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What you need to know about the Cowboys’ roster needs: Offense

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We want the Cowboys to fill the holes. That means being sure just where the holes really are.

NFL: NFL Draft Tim Heitman-USA TODAY Sports

I like maps. Always have. They are such a great way to get a big picture and figure out where you want to go in a way you can’t do otherwise. Even with GPS available, having the big overhead view is still a good thing. It makes it so much easier to figure out where you have to go.

So at this time of year, I tend to spend a lot of time trying to build some maps for the Dallas Cowboys and the NFL Draft. One such effort was some thoughts about the draft interviews the team is conducting via Zoom. (Just as an aside, if teams are doing this across the league, just why the worries about using it during the draft?) Now, let’s draw up a different map that also has a lot of relevance for them. This is a look at the team, position by position, to determine what they currently have, what holes need to be filled, and just where in the draft they might seek to address them.

To begin, the Cowboys currently have 68 players under contract, according to Over the Cap. That still includes Travis Frederick, so it really is 67. While they still could sign outside free agents, that will just be one or two, most likely. So figure they have at least 20 spots to fill from the college ranks. We know they have seven picks scheduled in the draft, but those other spots will be filled via the UDFA route. That is important, because with the current state of the roster, seven draft picks is not really enough.

Now on to the breakdowns. Due to length (or long-windedness) this will be the first of two parts, with the offense up first.

Quarterbacks

Presumptive starter: Dak Prescott

Backup: Cooper Rush

Longshot: Clayton Thornson

We know that the team has used the franchise tag on Prescott, and with the suspension of all offseason activities, they really have no rush to hammer out a deal before the draft. It will get done, and Prescott is the starter. Any arguments to the contrary envision a future in quarterback purgatory that is too horrid to add to the list of things we all have to worry about.

Rush was brought back as Prescott’s backup, but his best attribute is his familiarity with Kellen Moore’s offense. Thornson is one of the reasons to do these kinds of posts, because many people had either forgotten he was on the roster, or didn’t know it to begin with. The use of the “longshot” term is better because “camp body” just seems a bit cruel - and you never really know when something strange and kind of wonderful can happen.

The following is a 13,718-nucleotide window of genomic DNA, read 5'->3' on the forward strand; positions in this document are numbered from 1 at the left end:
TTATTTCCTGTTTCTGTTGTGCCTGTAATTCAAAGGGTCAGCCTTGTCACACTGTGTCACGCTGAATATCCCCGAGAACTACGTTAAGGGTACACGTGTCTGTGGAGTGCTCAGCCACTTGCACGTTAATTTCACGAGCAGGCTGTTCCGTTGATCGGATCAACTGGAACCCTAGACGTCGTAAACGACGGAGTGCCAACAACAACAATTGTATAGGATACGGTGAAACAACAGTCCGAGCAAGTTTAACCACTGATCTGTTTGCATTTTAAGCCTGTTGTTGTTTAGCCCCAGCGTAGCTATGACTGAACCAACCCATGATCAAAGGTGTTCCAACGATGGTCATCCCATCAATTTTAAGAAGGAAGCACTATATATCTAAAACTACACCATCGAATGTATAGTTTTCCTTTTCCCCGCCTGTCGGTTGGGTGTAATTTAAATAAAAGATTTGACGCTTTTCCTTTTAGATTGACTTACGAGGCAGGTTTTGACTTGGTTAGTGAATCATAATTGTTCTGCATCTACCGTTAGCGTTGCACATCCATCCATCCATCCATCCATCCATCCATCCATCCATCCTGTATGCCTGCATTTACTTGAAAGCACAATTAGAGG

Priority/draft capital: Low to medium/day three or UDFA

Obviously the Cowboys don’t need to spend any significant draft picks here, but they should be on the lookout for someone to compete with Rush. Also, in the past, Dallas has usually preferred to have four passers in camp, although that is not a rule. We don’t know how Mike McCarthy and Moore will want to approach this, but given the way an eventual training camp will have to compress things, it just makes sense to have that extra body to spread the load. Betting money says the Jalen Hurts interview was a smokescreen. They have a need here, but probably not worth a day one or day two pick. That probably means Hurts will not be a factor, since he is a borderline third-round prospect.

Of late Dallas has found the UDFA route sufficient for their needs here. That may be different under McCarthy, who liked to draft a QB every year with the Packers. Keep an eye on the fifth round here.

Running backs

Starter: Ezekiel Elliott

Backup: Tony Pollard

Fullback: Jamize Olawale

Longshot: Jordan Chunn

The Cowboys have been very fortunate with Elliott, who can only be kept off the field by being rested in week 17 or Roger Goodell, apparently. But it’s a tough position, and it would be risky to assume that luck would hold out if they went into the season the way they did last year, with only Pollard to back him up. Pollard should have his own role, anyway. Chunn might emerge to claim a roster sport, but you’d think the team has to have another body or two going into camp.